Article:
Tuesday, December 14, 2010

USS George Washington Returns to Japan for Holidays

By Mass Communication Specialist 3rd Class Marcos Vazquez, USS George Washington (CVN 73) Public Affairs

YOKOSUKA, Japan (NNS) -- After a short but eventful three-week period out at sea, the aircraft carrier USS George Washington (CVN 73) returned to its forward deployed operating port of Yokosuka, Japan, Dec. 14.

While underway, George Washington participated in an exercise in the waters west of the Korean peninsula with the Republic of Korea (ROK) Navy and in the Pacific Ocean with the Japan Maritime Self Defense Force (JMSDF) as part of the exercise Keen Sword 2011.

"Our crew has done an outstanding job during this patrol which began almost seven months ago in May (2010)," said Capt. David Lausman, commanding officer of George Washington. "During that time, we've traveled more then 50,000 nautical miles across the western Pacific, and I know this region is safer and more secure today because of their service."

George Washington participated in other naval exercises during the 2010 annual patrol including exercise Invincible Spirit with the ROK Navy, undersea warfare exercise with the JMSDF, which focused on the coordination of anti-submarine warfare, and the joint military exercise Valiant Shield, which was conducted to train the participants on various areas including maritime interdiction, intelligence surveillance, reconnaissance and personnel recovery.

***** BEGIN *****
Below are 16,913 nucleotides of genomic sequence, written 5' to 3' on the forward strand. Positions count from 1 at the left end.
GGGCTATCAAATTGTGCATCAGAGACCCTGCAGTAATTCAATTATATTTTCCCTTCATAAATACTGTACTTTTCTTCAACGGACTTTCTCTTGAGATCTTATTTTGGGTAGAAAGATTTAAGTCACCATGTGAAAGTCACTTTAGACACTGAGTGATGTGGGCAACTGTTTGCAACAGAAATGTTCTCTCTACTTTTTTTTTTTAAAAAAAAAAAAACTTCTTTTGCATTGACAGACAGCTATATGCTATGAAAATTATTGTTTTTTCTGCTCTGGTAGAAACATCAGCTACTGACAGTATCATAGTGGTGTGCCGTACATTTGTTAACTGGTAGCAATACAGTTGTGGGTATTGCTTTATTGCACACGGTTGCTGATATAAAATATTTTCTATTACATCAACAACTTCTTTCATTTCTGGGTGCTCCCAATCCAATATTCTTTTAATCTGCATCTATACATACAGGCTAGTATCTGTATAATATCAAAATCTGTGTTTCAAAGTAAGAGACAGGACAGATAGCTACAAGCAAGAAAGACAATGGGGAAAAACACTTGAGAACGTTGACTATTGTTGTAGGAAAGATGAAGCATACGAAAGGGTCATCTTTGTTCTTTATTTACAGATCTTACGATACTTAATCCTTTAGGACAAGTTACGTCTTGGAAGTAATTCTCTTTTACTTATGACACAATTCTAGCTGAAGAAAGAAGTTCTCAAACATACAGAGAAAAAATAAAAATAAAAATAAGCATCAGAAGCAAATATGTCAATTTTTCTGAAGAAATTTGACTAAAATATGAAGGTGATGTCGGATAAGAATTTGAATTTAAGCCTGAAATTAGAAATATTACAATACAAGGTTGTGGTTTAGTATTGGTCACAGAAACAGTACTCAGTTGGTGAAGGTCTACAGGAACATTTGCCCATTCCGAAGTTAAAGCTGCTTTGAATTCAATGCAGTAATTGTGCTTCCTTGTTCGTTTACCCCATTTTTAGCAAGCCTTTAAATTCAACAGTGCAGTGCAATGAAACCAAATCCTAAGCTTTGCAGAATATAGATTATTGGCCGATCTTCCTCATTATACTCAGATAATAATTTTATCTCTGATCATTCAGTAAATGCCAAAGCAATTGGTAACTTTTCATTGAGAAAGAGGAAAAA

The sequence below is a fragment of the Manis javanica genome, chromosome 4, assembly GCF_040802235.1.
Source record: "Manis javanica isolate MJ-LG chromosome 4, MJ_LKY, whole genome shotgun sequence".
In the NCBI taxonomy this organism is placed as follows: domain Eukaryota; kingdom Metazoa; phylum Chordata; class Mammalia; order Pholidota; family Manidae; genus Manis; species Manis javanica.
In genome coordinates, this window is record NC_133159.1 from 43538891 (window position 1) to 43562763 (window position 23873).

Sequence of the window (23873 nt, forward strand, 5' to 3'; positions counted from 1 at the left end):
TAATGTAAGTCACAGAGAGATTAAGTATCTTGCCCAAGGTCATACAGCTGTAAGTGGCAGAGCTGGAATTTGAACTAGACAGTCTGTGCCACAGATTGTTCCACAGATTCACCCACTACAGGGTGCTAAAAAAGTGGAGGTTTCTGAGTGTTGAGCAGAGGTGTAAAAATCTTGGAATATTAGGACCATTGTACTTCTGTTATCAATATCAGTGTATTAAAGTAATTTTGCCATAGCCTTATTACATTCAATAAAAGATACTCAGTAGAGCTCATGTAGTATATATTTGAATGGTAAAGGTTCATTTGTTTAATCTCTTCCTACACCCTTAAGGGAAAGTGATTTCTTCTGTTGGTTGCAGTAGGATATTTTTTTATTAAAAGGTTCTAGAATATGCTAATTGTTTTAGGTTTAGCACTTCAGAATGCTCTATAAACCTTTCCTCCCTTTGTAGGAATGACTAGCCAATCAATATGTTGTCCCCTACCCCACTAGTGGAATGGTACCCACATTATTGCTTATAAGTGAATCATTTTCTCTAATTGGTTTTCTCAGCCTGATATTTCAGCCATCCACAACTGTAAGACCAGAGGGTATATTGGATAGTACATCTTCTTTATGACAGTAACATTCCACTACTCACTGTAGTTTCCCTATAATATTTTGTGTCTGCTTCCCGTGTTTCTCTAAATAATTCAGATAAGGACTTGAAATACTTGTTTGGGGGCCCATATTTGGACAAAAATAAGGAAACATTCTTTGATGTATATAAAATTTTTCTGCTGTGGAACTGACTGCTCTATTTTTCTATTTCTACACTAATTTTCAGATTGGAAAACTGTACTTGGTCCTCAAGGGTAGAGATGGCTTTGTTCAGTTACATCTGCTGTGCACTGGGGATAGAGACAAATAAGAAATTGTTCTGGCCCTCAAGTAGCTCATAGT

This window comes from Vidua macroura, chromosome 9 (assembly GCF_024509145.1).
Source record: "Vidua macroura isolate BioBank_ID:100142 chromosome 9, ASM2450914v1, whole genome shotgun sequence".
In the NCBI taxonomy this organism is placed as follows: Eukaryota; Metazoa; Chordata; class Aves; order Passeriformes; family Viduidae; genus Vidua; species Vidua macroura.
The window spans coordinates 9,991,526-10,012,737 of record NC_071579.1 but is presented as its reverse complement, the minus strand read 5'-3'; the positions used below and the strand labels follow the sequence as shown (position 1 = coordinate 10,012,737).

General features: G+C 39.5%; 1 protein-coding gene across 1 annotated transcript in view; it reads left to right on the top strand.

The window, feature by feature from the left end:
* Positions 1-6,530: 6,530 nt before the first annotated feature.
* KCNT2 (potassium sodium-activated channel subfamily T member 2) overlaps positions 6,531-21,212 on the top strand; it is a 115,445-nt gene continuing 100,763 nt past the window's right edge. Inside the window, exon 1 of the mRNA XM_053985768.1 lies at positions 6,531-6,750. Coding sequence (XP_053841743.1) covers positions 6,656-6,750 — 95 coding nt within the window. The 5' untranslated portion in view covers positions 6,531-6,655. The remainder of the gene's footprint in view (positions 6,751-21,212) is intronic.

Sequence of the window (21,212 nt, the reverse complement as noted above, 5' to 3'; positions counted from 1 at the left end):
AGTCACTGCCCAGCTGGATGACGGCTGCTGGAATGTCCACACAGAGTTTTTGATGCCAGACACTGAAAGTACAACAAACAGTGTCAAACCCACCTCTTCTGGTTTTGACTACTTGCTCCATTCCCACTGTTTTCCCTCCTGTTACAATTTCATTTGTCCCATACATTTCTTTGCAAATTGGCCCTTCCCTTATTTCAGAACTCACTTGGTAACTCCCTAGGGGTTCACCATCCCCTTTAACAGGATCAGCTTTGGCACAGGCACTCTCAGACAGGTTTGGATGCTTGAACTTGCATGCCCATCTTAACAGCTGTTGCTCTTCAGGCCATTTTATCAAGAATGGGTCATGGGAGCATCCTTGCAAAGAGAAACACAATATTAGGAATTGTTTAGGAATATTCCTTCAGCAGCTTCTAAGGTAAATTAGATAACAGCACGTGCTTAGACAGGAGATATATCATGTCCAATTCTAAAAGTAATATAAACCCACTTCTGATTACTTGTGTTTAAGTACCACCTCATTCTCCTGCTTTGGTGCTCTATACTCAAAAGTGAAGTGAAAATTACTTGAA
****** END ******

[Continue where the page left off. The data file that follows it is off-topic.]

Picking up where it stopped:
The flight deck of the carrier was an extremely busy place during the 2010 patrol with 8,351 launches and recoveries. To keep those planes flying, the air wing used 16,125, 000 gallons of fuel. The Supply Department made 1.8 million meals with food they brought aboard during 34 separate replenishment-at-sea. The Supply Department also cleaned 365,000 pounds of laundry and kept the crew looking sharp with 22,000 haircuts.

The ship's Medical Department was responsible for assisting 9,485 patients, administering 10,354 immunizations and collecting 424 units of blood during a command blood drive.

The size of George Washington's crew increased by 22 U.S. citizens during the annual patrol as the Legal Department naturalized more than three dozen Sailors as new U.S. citizens.

"In some countries people are not allowed to speak about certain things, but now I am an American, and I can defend my country and use my freedom of speech whenever I want," said Culinary Specialist Seaman Jian Xu, one of the proud new Americans.

In 2010, George Washington visited Korea, Singapore, the Philippines and Thailand. In these ports, more than 7,000 people had the chance to get a firsthand look at the Navy's only permanently forward deployed aircraft carrier.

"It was a great opportunity for both the citizens to see what we do and for our own Sailors to showcase their pride we all share in this warship," said Chief Master-at-Arms Raymond Wendt, one of the ship's tour guides in the Philippines. "It helps you appreciate the ship even more by seeing the excitement in the tourist's faces."

Despite being in port, George Washington's role is to remain vigilant as the Navy's only permanently forward-deployed aircraft carrier, always ready to execute its next set of orders.